The dollar weakened on Friday as traders continued to assess this week’s troubling first quarter U.S. GDP report.
With the world’s largest economy contracting by a whopping 2.8 percent in the first three months of the year, the Federal Reserve is widely seen keeping its easy monetary in place through most of 2015.
That’s despite rhetoric to the contrary from Fed hawks advocating rate hikes soon after the central bank’s bond-buying program winds down in October.
A somewhat positive report on U.S. consumer confidence failed to give the dollar a boost today.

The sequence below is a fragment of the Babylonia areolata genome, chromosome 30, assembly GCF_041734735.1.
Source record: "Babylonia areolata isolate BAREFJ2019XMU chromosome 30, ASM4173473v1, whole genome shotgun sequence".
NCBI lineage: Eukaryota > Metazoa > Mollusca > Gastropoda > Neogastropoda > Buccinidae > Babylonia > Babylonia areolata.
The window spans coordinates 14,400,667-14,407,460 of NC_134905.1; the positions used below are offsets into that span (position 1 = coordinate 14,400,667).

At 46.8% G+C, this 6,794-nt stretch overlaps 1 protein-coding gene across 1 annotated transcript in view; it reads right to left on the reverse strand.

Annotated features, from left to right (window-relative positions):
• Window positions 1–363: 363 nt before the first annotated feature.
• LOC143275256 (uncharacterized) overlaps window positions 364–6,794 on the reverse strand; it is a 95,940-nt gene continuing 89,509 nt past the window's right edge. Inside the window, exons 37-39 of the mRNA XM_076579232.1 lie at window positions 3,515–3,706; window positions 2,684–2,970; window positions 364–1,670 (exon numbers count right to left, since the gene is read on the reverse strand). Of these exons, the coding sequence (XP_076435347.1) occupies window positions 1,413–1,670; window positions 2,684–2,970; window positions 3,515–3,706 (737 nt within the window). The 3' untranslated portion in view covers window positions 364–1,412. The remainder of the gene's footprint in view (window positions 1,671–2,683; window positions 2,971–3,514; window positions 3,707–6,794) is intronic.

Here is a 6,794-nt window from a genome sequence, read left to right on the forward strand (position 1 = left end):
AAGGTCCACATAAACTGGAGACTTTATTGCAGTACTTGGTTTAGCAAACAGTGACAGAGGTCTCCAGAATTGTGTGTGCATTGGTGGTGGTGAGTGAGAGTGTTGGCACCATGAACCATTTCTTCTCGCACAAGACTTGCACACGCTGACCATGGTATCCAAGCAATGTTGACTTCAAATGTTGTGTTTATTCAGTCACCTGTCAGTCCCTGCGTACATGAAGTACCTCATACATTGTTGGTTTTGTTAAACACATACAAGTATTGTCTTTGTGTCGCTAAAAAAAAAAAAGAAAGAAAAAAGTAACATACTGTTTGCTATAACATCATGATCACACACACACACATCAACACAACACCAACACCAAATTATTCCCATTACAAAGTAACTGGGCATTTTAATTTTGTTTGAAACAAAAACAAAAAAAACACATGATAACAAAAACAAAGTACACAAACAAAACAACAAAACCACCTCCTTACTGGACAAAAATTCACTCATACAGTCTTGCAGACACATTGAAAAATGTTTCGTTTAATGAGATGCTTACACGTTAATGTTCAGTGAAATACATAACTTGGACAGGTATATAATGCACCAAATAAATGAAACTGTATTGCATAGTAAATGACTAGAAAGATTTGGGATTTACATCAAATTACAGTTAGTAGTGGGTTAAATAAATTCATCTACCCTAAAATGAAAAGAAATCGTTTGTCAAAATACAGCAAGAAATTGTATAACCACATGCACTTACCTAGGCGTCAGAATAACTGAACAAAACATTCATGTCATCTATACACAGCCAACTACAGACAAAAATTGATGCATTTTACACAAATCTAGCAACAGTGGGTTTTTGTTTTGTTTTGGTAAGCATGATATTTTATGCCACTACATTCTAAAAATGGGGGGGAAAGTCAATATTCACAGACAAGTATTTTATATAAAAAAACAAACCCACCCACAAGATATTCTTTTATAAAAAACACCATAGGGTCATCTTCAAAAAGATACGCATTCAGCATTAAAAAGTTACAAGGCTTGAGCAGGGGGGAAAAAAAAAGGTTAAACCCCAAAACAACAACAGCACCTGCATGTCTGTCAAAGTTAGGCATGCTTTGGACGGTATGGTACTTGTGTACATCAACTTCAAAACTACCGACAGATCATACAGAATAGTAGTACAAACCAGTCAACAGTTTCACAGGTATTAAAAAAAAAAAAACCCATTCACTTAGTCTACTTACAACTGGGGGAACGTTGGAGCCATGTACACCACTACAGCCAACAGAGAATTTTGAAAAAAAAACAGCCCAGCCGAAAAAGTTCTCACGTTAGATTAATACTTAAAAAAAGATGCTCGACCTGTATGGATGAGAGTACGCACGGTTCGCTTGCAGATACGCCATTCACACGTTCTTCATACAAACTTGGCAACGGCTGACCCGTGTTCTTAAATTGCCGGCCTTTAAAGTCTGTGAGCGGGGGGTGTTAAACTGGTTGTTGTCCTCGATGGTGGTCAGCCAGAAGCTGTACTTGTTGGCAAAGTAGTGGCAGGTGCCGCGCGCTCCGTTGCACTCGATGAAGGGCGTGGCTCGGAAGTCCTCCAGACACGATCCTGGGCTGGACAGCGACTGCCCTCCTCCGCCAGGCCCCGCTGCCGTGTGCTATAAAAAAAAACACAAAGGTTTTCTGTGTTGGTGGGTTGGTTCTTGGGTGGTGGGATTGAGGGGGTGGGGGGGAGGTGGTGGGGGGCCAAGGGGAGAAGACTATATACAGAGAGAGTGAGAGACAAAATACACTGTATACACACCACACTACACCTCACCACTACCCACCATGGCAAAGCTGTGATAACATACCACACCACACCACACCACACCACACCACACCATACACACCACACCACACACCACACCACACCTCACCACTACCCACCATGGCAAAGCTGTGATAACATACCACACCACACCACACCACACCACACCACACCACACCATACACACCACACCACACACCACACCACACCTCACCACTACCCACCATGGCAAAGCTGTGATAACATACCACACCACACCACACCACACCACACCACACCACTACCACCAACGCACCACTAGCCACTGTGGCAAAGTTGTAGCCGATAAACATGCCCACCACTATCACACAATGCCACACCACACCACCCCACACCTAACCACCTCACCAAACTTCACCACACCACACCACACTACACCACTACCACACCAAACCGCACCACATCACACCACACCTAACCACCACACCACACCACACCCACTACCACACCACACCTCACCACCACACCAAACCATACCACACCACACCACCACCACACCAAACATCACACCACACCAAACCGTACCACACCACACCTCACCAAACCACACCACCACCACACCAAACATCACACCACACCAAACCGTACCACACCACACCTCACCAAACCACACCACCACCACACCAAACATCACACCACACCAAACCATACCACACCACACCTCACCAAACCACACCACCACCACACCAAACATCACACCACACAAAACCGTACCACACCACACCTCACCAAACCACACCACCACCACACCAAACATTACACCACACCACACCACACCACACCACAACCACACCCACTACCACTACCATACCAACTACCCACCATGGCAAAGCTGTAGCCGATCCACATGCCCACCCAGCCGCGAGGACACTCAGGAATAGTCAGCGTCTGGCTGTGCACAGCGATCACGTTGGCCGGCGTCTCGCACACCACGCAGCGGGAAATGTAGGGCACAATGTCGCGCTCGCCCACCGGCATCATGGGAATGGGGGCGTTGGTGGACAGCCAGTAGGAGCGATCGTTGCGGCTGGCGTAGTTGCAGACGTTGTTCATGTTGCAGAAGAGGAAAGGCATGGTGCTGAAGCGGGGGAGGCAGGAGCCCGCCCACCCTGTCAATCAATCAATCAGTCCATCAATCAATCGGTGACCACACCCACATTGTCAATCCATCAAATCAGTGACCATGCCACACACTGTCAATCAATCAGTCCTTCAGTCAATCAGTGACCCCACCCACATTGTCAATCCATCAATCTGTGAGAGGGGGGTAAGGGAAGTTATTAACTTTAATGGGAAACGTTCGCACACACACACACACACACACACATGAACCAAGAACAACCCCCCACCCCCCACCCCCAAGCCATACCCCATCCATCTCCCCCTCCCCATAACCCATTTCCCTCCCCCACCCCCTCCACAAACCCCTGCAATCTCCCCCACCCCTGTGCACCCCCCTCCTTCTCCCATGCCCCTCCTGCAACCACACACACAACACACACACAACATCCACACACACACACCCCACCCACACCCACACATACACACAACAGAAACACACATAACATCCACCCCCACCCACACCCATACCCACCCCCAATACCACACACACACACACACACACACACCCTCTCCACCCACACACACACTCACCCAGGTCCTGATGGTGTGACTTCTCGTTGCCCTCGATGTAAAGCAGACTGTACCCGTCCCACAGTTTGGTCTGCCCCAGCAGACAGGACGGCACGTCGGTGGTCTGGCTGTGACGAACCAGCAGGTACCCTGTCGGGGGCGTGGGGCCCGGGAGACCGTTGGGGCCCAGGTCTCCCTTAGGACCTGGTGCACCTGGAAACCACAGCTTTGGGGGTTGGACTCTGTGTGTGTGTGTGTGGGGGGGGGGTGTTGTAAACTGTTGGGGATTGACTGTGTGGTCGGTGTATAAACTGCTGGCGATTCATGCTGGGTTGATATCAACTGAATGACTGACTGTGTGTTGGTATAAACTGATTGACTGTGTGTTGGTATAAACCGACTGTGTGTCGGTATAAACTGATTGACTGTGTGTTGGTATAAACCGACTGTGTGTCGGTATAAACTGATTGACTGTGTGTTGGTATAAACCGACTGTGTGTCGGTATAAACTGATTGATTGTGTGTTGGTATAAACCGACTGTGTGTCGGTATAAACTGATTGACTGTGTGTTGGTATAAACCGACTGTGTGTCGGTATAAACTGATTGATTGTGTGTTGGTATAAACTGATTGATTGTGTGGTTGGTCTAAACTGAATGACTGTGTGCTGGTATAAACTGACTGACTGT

The Thomson Reuters/University of Michigan’s final June reading on the overall index on consumer sentiment came in at 82.5, up from 81.9 the month before and above analyst forecasts.
Commerce Department data on Thursday showed slightly weaker-than-expected data on consumer spending in May.
The dollar slipped to $1.3650 versus the euro, moving further away from a 4-month peak near $1.35 hit earlier this month.
German inflation accelerated to 1 percent in June from 0.6 percent in May, the Federal Statistics Office in Wiesbaden said today.
The buck edged down to $1.7017 versus the sterling, staying near its lowest in 5 years.
Bank of England Governor Mark Carney said earlier in the week that U.K. interest rates might be raised sooner than expected.
The dollar slipped to Y101.36 versus the yen, near the lower end of this year’s stubborn trading range.